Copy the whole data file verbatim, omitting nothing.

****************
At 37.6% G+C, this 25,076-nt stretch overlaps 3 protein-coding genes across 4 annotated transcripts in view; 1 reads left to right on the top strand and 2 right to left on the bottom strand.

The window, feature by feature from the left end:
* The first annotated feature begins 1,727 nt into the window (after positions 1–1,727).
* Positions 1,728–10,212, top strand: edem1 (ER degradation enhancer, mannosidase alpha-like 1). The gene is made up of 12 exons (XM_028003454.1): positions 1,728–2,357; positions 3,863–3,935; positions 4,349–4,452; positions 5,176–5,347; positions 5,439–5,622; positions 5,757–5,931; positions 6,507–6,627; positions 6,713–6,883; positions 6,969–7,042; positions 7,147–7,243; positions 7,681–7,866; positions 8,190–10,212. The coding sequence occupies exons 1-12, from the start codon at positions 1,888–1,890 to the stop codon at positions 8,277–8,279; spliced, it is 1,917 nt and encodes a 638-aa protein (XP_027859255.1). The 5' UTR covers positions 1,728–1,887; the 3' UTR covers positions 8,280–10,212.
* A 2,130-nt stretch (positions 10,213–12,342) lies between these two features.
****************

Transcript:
At 37.6% G+C, this 25,076-nt stretch overlaps 3 protein-coding genes across 4 annotated transcripts in view; 1 reads left to right on the top strand and 2 right to left on the bottom strand.

The window, feature by feature from the left end:
* The first annotated feature begins 1,727 nt into the window (after positions 1–1,727).
* Positions 1,728–10,212, top strand: edem1 (ER degradation enhancer, mannosidase alpha-like 1). The gene is made up of 12 exons (XM_028003454.1): positions 1,728–2,357; positions 3,863–3,935; positions 4,349–4,452; positions 5,176–5,347; positions 5,439–5,622; positions 5,757–5,931; positions 6,507–6,627; positions 6,713–6,883; positions 6,969–7,042; positions 7,147–7,243; positions 7,681–7,866; positions 8,190–10,212. The coding sequence occupies exons 1-12, from the start codon at positions 1,888–1,890 to the stop codon at positions 8,277–8,279; spliced, it is 1,917 nt and encodes a 638-aa protein (XP_027859255.1). The 5' UTR covers positions 1,728–1,887; the 3' UTR covers positions 8,280–10,212.
* A 2,130-nt stretch (positions 10,213–12,342) lies between these two features.